Friday, November 16, 2012

Stereolab: A Gateway to Vinyl Obsession

Welcome to VRB

I'd like to first welcome you to Vinyl Record Blog ("VRB"), what I hope to be an entertaining and informative destination for fellow vinyl enthusiasts and collectors alike. If you are like me, your obsessions are a conduit for new avenues of exploration and learning. Music itself is limitless in its ability to constantly reveal new tangents and tastes, and I've found vinyl to be the most satisfying transmission and curation of this universal artform. I'm constantly discovering new things about this old format, and I think this is a great way to share and invite discussion. From time to time I'll also be posting links to pieces in my collection I'm interested in selling. Feel free to inquire about anything. Thanks for reading.


I can trace the tipping point of my obsession with vinyl to one friend, one meal and one song. One weekend a few years ago I was back in my college town of Athens, Ga., a city whose center is roughly 20 square blocks containing an astounding 80 different bars, a city of late nights. I was there visiting a friend of mine named Patrick. As friends, we share many interests, and both being musicians, music is easily the most significant. Patrick had amassed a small selection of LPs from various genres and bands, including Stereolab – a group we both admired. He decided to throw on one of their records to start the day while he spun us up some breakfast to cure any sign of hangover. The album was Margerine Eclipse, and the opening song, "Vonal Declosion," had never sounded so alive, just as it looked, turning, there in the corner of the room. The music was intrinsically more kinetic, and the mere fact of having to flip the record added a new layer of intention and attention to listening. Maybe it was the remnants of many India Pale Ales or the mind-opening morning toke, but suddenly, this music that was familiar to me sounded somehow different, better. Either way, I was hooked.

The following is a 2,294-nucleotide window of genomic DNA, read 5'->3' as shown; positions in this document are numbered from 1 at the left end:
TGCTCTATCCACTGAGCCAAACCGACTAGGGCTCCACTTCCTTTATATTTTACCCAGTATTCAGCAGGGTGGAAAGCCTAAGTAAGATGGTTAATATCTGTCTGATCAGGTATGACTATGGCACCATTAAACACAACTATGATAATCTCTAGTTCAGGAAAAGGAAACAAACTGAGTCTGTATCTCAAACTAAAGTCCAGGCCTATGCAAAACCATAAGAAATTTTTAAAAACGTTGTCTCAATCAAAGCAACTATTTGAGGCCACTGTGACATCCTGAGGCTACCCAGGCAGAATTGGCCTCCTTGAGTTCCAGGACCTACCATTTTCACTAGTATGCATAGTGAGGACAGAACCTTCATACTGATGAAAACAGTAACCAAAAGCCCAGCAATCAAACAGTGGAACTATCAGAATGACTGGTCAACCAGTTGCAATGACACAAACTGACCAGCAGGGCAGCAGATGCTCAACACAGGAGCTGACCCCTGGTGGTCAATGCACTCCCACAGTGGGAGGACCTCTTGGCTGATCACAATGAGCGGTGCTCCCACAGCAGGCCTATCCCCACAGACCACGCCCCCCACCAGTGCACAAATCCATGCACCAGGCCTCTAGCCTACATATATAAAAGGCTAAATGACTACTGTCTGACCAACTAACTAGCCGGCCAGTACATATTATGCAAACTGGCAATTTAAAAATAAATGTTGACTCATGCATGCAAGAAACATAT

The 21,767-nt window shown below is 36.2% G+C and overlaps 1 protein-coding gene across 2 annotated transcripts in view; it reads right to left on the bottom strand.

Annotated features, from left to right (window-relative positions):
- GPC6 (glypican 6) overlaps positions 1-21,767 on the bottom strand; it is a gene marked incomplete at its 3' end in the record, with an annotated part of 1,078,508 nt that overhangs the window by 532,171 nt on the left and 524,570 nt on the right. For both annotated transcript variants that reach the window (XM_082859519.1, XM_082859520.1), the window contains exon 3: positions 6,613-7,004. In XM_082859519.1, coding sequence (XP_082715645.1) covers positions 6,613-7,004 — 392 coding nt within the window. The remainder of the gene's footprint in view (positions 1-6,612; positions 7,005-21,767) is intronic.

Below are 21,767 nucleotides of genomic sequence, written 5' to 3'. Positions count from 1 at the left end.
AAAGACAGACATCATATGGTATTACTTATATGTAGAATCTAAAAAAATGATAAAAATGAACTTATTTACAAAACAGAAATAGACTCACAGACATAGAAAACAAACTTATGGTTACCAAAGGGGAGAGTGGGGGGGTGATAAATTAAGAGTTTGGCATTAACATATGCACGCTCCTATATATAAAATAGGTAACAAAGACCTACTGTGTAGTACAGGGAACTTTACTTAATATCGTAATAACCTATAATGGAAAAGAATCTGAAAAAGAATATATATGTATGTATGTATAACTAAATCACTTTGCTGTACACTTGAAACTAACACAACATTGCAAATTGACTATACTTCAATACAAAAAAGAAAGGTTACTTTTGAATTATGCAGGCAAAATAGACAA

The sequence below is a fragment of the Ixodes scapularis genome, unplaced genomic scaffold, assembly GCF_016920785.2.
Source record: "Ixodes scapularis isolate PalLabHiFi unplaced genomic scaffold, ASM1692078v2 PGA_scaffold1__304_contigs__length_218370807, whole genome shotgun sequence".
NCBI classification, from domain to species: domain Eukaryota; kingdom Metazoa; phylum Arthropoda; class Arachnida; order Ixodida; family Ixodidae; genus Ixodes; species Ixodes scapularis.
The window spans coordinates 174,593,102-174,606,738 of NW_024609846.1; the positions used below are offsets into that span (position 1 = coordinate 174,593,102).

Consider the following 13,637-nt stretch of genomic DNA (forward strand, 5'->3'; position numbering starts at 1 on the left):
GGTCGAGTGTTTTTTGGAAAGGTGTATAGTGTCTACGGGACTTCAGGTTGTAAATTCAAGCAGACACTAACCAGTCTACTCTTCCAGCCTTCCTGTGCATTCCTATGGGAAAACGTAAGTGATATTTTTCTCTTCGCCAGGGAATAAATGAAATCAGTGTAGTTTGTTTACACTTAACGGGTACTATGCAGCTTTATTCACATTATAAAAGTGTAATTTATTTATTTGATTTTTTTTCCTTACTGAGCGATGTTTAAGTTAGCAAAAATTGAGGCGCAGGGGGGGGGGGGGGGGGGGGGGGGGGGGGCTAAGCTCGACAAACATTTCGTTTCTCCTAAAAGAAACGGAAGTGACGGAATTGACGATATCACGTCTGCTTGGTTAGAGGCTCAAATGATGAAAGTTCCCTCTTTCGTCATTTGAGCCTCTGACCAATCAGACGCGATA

Stereolab - Margerine Eclipse
Margerine Eclipse (Duophonic UHF-D29, 2004)

I owned a few Stereolab titles on compact disc and in digital format, but soon Margerine Eclipse became the first thing I'd ever bought on LP. With a long history of interesting physical releases, the band has always exuded qualities that make them a perfect catalyst for getting into vinyl: complex music, unusual and exciting art direction, and a consistent emphasis on limited releases.

"They Just Sound Better on Vinyl"

It's what record collectors always say about listening to music on vinyl, and I agree – in some instances more than others. Stereolab's music is textural and layered and benefits from the separation heard in analog playback. Much of their sound incorporates low-fi elements, too, and the presence of any surface noise seems to compliment that character. Admittedly, this first point is subjective (most observations are), and the idea that any group is more enjoyable in or suited to a particular format is just something you have to experience yourself. It's all the more appealing in Stereolab's case when you see their albums.

Rock Art

The art direction of Stereolab's releases expresses an evolving visual language that is always eclectic and analogous to their music. The designs are never the typical, run of the mill treatments – far from it. Colored vinyl, screen printing, halftone imagery, vibrant hues and futuristic minimalism are all elements that are visually exciting and unusual. That's Stereolab.